Almost two years ago, Roberta Conte was at work when she started to feel lightheaded.
“It’s like I just wanted to hit the floor,” she said. “I wanted to collapse.”
After she received tests for many months and suffered several scary fainting incidents, doctors still didn’t know exactly what was wrong with Conte.
Little did she know, her heart was at the root of the problem.
“The last thing I thought would be wrong was my heart,” she said.
Conte, 62, of Haverhill was diagnosed with syncope, a condition which simultaneously causes a drop in heart rate and a drop in blood pressure. After living with a pacemaker in her body for a year now, Conte has not had any fainting spells.
According to statistics provided by the Take Fainting to Heart Campaign, fainting is often the only sign of an abnormal heart rhythm, which is the leading cause of sudden cardiac arrest. The campaign is working to raise awareness of the connection between fainting and the heart, and that methods exist to ease such health issues.
Conte’s condition offers a prime example of the connection between fainting and the heart and what can be done to improve a patient’s situation, the campaign says.
Although her mystery has been solved, there were many nervous moments for Conte along the way.
“There was a lot of anxiety in the sense of what caused it,” she said. “I didn’t know when it was going to happen or why it was happening. It had to have happened for a reason. People don’t just normally faint.”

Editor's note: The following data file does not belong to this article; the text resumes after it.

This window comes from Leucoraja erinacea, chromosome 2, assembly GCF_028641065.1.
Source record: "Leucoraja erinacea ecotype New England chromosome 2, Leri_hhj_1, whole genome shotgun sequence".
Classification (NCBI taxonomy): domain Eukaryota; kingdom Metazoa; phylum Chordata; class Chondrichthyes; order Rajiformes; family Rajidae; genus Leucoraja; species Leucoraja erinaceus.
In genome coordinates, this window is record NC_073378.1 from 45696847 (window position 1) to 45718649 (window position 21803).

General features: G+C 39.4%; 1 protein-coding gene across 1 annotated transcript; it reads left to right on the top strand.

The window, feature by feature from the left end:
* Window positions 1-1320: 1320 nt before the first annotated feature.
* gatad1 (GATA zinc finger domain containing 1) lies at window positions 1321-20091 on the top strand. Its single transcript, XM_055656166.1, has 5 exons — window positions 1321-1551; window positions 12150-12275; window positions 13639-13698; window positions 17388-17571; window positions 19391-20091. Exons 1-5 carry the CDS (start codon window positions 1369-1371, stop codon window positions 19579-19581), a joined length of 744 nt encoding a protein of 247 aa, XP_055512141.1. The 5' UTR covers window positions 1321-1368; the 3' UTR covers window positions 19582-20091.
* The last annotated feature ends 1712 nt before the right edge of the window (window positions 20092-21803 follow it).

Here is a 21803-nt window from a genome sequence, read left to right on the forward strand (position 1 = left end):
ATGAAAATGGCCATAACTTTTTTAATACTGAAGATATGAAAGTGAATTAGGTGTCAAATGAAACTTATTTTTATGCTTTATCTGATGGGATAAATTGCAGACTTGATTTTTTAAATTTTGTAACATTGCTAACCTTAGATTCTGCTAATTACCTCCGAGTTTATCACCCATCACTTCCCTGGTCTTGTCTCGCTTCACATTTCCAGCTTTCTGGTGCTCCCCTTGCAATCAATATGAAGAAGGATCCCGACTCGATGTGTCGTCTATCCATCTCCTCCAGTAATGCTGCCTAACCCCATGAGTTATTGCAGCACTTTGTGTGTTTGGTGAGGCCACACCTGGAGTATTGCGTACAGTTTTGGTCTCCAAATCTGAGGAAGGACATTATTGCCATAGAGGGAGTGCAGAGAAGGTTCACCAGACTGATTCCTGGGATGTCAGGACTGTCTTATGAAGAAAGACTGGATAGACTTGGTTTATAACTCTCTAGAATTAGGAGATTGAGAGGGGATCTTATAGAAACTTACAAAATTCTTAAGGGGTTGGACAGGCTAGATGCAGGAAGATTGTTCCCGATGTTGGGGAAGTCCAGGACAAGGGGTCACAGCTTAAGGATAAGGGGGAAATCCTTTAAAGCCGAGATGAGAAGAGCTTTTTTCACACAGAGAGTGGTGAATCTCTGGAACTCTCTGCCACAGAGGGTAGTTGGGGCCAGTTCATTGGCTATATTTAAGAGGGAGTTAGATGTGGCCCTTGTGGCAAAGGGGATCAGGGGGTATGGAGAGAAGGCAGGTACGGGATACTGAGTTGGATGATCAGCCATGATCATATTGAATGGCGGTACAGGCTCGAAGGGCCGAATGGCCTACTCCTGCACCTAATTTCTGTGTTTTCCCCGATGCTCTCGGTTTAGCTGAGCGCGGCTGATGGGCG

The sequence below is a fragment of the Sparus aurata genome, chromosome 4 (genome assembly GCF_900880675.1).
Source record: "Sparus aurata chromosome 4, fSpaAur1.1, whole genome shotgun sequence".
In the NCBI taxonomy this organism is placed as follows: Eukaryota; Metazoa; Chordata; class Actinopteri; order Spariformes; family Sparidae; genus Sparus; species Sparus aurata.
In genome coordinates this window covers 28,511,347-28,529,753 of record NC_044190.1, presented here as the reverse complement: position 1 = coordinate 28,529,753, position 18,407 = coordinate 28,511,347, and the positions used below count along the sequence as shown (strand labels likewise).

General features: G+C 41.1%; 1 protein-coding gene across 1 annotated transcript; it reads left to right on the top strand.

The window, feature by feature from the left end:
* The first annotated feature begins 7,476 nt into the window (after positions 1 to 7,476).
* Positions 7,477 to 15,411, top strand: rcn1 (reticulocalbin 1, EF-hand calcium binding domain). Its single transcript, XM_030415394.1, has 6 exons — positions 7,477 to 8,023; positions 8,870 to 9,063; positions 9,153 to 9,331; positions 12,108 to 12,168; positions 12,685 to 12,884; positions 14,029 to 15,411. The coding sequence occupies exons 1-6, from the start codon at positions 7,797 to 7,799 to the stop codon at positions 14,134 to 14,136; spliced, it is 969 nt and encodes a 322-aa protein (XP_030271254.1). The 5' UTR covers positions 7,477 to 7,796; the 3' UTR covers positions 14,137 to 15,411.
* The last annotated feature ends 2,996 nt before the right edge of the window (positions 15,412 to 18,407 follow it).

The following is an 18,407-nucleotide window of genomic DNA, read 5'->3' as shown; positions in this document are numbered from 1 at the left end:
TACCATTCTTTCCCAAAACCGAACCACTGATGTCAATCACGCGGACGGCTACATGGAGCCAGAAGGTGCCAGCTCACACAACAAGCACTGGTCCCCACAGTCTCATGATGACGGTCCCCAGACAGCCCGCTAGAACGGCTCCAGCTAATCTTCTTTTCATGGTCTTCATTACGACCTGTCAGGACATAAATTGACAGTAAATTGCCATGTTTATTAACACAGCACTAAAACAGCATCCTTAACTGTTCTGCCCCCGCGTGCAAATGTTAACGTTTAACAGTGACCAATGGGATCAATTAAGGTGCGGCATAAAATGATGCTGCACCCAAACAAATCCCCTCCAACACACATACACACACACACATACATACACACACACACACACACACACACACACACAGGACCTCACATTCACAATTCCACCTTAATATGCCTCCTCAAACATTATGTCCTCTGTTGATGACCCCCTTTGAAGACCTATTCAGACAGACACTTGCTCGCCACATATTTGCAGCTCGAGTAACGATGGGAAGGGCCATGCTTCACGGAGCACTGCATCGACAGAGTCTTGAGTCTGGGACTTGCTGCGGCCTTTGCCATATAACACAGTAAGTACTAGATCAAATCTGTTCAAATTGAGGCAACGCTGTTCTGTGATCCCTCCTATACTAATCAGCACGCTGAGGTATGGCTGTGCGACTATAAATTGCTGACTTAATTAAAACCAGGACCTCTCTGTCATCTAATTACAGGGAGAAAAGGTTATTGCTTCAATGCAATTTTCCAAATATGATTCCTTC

It all started last January, when Conte, a nurse at Commonwealth Hemotology/Oncology in Haverhill, started feeling faint one day. She asked her boss if she could go home, but her boss told her to go to the emergency room immediately.
There, doctors performed an ultrasound, a CT scan and an EKG test, but couldn’t find anything wrong with her. They gave her a Holter heart monitor to wear. It monitors all heart activity, but after nothing abnormal was detected, she was told that she probably had just been dehydrated.
A few months later in May, Conte again started to get dizzy and eventually fainted in a Dunkin’ Donuts. In August, she felt faint again, this time while brewing a cup of coffee in her home.
Conte went to the hospital and many tests were done again, but doctors still could not determine the cause of her fainting.
After seeing many specialists, Conte went to Ken Adams, a cardiologist at Pentucket Medical Associates. Adams decided he would use a special recorder to track Conte’s heart beat. Last November, it detected a severe abnormality.
Conte’s heart rate would sometimes drop as low as 31 beats per minute, a rate which can cause serious heart issues.
The next day, Conte went in for an operation where doctors placed a pacemaker in her chest to keep her heart beat regular. She will have the device permanently, but she said it is worth the change because it allows her to return to a normal life.
Since Conte received the pacemaker, she has not had any fainting incidents and does not have any restrictions on her daily life.
She did have an issue when she tried to go through security at the airport, however.
“Anything that can pace the heart can set the machine off,” she said.